When families part ways; parties get through many legal procedures including property settlement. As per the law, superannuation interests are treated as property. It is possible to divide equally or split the superannuation interests between soon-to-be separating parties. The splitting occurs depending upon the share of property pool each party is authorized to retain.
The law permits cash superannuation only when the parties reach the retirement age, before that it is not permissible to get a cash payment. All separating families abide by the family separation laws.
Usually, in a relationship, the partner with the lower income or earnings accrues less superannuation. Similarly, in some cases, the caretaker or partner providing primary care of any kids also accrues less superannuation. Thus, the lower-earning partner can get by way of superannuation-split part of the superannuation property collected by the other party, upon separation of parties. Moreover, it may be deliberately just and equitable.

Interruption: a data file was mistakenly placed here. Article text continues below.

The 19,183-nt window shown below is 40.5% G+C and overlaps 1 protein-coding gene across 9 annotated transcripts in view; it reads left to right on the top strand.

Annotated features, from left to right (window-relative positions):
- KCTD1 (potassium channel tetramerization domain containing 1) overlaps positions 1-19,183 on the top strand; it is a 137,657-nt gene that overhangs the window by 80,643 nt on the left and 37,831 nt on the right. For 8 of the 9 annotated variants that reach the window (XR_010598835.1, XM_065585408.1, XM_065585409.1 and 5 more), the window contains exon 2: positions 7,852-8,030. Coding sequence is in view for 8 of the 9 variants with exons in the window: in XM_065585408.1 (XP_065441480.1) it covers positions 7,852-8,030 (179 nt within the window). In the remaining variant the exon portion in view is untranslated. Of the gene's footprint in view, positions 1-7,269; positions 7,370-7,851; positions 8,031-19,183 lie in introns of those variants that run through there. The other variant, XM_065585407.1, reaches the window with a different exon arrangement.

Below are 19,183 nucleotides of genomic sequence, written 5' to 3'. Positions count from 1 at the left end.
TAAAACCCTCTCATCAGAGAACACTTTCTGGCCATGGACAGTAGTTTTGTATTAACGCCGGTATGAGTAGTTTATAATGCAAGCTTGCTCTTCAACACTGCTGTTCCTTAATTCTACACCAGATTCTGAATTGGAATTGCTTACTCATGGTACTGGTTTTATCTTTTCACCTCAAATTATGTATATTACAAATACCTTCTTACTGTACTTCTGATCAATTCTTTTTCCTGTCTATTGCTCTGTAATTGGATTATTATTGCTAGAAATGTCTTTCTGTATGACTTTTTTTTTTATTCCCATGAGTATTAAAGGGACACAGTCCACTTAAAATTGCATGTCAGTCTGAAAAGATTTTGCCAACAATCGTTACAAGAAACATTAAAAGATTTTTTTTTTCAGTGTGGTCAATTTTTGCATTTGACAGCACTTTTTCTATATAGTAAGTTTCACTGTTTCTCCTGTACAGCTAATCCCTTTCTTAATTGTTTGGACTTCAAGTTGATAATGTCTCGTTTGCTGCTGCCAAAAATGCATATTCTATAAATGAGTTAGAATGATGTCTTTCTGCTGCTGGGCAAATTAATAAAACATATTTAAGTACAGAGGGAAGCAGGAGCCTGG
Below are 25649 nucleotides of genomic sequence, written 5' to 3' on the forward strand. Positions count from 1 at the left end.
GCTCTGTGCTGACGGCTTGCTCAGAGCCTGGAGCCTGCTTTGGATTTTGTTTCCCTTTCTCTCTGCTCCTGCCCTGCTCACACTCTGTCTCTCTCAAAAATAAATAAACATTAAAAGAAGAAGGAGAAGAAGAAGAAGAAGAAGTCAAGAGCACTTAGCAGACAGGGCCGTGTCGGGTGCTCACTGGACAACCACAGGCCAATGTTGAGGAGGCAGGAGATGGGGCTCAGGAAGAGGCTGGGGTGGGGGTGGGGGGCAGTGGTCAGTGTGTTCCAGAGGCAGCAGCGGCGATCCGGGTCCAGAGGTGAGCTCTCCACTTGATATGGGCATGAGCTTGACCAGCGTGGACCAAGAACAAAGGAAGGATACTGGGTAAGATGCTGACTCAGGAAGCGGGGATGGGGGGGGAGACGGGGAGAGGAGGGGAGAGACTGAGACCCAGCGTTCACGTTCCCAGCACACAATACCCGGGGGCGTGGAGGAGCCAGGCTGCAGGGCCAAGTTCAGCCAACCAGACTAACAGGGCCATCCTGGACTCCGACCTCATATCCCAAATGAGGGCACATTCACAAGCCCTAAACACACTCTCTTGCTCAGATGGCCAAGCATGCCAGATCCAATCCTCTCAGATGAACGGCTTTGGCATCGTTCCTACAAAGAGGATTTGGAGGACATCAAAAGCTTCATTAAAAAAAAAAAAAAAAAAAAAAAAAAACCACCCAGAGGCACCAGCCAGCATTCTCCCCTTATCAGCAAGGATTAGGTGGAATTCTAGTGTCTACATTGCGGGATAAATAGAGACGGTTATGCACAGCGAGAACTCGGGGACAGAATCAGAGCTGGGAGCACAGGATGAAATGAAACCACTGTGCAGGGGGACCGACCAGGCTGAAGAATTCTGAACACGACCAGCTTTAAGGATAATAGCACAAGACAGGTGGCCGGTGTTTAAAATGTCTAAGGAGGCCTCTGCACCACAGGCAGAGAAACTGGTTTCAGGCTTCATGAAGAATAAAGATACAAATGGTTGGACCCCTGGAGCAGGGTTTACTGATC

Judges pay significant attention to dividing a couple’s superannuation interests. Regarding the subject, judges cautiously give their verdict; to ensure all parties get a just and equitable outcome.
Before making the final judgment, judges consider multiple factors, that include:
- Presence or absence of any children of the separating parties from their relationship
- Impact of superannuation split on the primary caretaker of the children
- Cash requirement of the parties
- Comparison of the superannuation to the worth of the property pool
- Type of superannuation
- Age of parties at the time of separation and length of time before they reach the age of retirement to receive the super
- Check any potential tax implications
Once you agree on a superannuation split, you must ensure it occurs in the proposed manner. For that, you will have to provide the trustee of the superannuation fund procedural fairness.
Richardson Murray has the best-experienced family lawyers gold coast with proficiency in family law settlements, parenting, and other family relationship laws, including superannuation. Feel free to get assistance by contacting Richardson Murray on 5619 5933.